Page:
Retail FX in Nigeria: Light at the end of a long tunnel

Nigeria has always been of great interest to many retail FX firms, however the barriers to doing business range from unstable local currency to sanctions on payments by Mastercard & Visa. Today, things are somewhat different, and opportunity knocks.

For many years, a sizable number of small to medium sized retail FX brokerages have shown considerable interest in attracting business from networks of introducing brokers in Nigeria, often with very mixed results.

Whilst Nigeria is home to the largest economy in the entire continent, the business environment cannot hold a candle to the organized nature of the second largest economic force – South Africa – on the basis that disorder, uncertainty and flagrant corruption from the top down pervades, whereas South Africa’s business environment is intrinsically well organized and resembles that of many Anglophone Western nations.

One of the largest attractions toward doing business with networks of Nigerian affiliates and introducing brokers is that many have a loyal following of local traders who often attend regular offline seminars held by introducing brokers, thus a willing and enthusiastic business network exists across the country.

There is more to the landscape than that, however. Nigeria’s investors in many cases do not place their faith in the local financial structure, largely due to the local currency – the Naira – being subject to massive instability caused by the government and those close to government officials being able to purchase or trade Naira at preferential rates, the banks being able to offer a different rate to the wider population, which is volatile to say the least, and a massive street-level black market operated by FX bureaux that are the subject of government level disdain.

Thus, Nigeria has a large base of traders and investors who would rather trade electronic markets with overseas firms, which, although a great opportunity for brokers, presents its own set of very specific challenges which range from how to get money in and out of a nation which is subject to sanctions by merchant services providers on the grounds of the level of potential illicit activity that has tainted the nation’s reputation for over 30 years.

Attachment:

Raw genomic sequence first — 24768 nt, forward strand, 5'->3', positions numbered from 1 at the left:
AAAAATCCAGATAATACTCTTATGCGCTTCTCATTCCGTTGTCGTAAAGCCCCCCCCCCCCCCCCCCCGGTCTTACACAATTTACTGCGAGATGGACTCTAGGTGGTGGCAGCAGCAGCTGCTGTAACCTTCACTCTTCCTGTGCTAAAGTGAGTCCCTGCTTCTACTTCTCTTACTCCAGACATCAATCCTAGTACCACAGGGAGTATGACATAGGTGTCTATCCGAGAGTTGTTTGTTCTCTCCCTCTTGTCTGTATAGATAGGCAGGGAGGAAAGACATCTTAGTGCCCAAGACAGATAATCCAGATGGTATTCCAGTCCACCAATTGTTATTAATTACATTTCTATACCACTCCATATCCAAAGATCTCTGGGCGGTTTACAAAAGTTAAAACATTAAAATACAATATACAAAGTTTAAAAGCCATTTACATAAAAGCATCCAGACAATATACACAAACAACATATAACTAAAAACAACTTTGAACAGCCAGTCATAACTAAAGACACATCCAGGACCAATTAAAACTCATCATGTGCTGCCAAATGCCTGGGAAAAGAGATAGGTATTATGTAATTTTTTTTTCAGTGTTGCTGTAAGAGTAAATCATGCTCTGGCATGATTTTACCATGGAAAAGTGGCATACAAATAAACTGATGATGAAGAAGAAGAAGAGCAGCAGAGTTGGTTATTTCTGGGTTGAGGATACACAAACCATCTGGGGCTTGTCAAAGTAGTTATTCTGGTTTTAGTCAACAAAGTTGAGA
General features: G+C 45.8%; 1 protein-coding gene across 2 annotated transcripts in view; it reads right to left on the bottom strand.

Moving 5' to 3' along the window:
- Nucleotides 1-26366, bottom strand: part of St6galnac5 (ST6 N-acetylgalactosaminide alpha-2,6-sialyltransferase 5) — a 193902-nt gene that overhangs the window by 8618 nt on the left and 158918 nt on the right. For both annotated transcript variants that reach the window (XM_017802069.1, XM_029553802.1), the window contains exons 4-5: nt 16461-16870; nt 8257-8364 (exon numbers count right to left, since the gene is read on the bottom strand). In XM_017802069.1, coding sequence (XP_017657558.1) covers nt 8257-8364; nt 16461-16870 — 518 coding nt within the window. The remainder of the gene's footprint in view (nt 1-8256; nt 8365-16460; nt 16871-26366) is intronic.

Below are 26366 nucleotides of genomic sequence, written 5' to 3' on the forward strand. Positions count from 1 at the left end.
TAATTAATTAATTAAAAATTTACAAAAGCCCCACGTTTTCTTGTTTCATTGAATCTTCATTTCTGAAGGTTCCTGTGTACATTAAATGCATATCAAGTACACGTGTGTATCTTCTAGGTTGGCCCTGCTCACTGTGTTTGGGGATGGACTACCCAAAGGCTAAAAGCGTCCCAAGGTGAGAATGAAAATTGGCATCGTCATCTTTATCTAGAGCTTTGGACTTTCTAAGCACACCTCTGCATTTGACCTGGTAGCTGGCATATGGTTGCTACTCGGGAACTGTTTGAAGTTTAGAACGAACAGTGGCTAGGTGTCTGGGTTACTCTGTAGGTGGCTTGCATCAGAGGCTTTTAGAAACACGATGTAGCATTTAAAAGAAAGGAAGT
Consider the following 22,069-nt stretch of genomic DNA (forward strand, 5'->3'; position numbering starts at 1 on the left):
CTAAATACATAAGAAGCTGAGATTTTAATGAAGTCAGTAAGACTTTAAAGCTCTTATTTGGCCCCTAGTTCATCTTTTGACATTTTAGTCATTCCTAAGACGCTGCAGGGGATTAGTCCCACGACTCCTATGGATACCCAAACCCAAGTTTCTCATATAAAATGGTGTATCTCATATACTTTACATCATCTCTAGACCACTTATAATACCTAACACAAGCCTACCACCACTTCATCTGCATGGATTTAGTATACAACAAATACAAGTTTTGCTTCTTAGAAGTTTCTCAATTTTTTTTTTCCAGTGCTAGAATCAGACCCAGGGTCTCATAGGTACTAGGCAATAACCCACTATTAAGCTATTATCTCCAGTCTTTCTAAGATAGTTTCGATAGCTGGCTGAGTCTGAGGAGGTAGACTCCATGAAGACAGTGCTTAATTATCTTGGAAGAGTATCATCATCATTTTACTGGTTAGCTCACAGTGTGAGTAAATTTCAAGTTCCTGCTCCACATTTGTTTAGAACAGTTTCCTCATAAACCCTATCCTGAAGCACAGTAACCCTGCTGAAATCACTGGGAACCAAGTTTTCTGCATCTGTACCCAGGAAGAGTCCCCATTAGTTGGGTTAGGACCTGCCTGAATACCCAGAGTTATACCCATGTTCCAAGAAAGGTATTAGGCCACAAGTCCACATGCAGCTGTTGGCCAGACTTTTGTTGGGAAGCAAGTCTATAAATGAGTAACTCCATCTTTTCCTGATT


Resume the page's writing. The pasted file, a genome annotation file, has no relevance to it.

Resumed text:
This week, however, a positive direction has materialized, as for many Nigerians with memories of the Naira exchanging above N520 to dollar at the parallel market nearly two years ago, the stability in the market now is a welcome development.

This has largely been brought about by the impact of the Central Bank of Nigeria (CBN)’s policies on the local currency, including the introduction of Chinese Yuan into the intervention, has impacted positively on the Naira stability.

Today, with key policy initiatives, especially the introduction of the Investors’ & Exporters’ Forex Window, the apex bank (the local name for the Central Bank of Nigeria) has brought convergence in the market, keeping the Naira stable at N361 to the dollar in the parallel market. The apex bank has also continually intervened in the forex market at the retail end, supplying both dollar and yuan to meet FX demands.

The adoption of the Yuan as a reserve currency was a very clever move by Nigeria, as the only way to stem the unpredictable nature of the value of the Naira was to enter into an agreement at central bank level with a stable overseas economic power, however due to commercial sanctions by many international banks and merchant services providers such as Visa, Mastercard and many central banking regulators, achieving such an agreement with many national financial institutions abroad would have been nigh on impossible.